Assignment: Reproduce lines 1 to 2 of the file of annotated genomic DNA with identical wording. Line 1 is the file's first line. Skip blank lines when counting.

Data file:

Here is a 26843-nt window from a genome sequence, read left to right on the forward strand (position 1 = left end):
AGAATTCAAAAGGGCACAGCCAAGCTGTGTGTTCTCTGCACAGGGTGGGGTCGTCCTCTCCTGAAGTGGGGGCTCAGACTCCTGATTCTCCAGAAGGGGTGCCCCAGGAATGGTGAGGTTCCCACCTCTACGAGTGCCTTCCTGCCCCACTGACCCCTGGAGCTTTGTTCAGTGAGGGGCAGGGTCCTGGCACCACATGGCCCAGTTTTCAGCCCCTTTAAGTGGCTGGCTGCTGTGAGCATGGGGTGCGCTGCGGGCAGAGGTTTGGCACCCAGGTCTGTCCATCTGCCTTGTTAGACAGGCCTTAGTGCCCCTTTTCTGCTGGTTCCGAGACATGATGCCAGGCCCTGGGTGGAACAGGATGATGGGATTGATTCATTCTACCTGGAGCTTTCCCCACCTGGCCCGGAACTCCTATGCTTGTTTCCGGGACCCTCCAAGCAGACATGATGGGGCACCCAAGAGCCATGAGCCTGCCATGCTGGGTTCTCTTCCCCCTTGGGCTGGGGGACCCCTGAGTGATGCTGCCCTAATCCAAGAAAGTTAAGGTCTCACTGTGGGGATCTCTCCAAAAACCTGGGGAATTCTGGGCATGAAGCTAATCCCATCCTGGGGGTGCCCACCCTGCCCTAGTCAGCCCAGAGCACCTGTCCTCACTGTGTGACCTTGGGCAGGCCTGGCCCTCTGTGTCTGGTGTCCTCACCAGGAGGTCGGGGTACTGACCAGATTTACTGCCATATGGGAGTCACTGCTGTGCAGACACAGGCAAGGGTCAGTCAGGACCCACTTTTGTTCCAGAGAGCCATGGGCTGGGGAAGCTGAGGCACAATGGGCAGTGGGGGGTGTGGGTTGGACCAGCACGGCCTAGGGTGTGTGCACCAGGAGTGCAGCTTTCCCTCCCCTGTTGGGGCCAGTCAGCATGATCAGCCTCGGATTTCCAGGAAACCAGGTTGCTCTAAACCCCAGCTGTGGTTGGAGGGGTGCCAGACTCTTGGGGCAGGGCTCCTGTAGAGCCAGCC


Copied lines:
Here is a 26843-nt window from a genome sequence, read left to right on the forward strand (position 1 = left end):
AGAATTCAAAAGGGCACAGCCAAGCTGTGTGTTCTCTGCACAGGGTGGGGTCGTCCTCTCCTGAAGTGGGGGCTCAGACTCCTGATTCTCCAGAAGGGGTGCCCCAGGAATGGTGAGGTTCCCACCTCTACGAGTGCCTTCCTGCCCCACTGACCCCTGGAGCTTTGTTCAGTGAGGGGCAGGGTCCTGGCACCACATGGCCCAGTTTTCAGCCCCTTTAAGTGGCTGGCTGCTGTGAGCATGGGGTGCGCTGCGGGCAGAGGTTTGGCACCCAGGTCTGTCCATCTGCCTTGTTAGACAGGCCTTAGTGCCCCTTTTCTGCTGGTTCCGAGACATGATGCCAGGCCCTGGGTGGAACAGGATGATGGGATTGATTCATTCTACCTGGAGCTTTCCCCACCTGGCCCGGAACTCCTATGCTTGTTTCCGGGACCCTCCAAGCAGACATGATGGGGCACCCAAGAGCCATGAGCCTGCCATGCTGGGTTCTCTTCCCCCTTGGGCTGGGGGACCCCTGAGTGATGCTGCCCTAATCCAAGAAAGTTAAGGTCTCACTGTGGGGATCTCTCCAAAAACCTGGGGAATTCTGGGCATGAAGCTAATCCCATCCTGGGGGTGCCCACCCTGCCCTAGTCAGCCCAGAGCACCTGTCCTCACTGTGTGACCTTGGGCAGGCCTGGCCCTCTGTGTCTGGTGTCCTCACCAGGAGGTCGGGGTACTGACCAGATTTACTGCCATATGGGAGTCACTGCTGTGCAGACACAGGCAAGGGTCAGTCAGGACCCACTTTTGTTCCAGAGAGCCATGGGCTGGGGAAGCTGAGGCACAATGGGCAGTGGGGGGTGTGGGTTGGACCAGCACGGCCTAGGGTGTGTGCACCAGGAGTGCAGCTTTCCCTCCCCTGTTGGGGCCAGTCAGCATGATCAGCCTCGGATTTCCAGGAAACCAGGTTGCTCTAAACCCCAGCTGTGGTTGGAGGGGTGCCAGACTCTTGGGGCAGGGCTCCTGTAGAGCCAGCC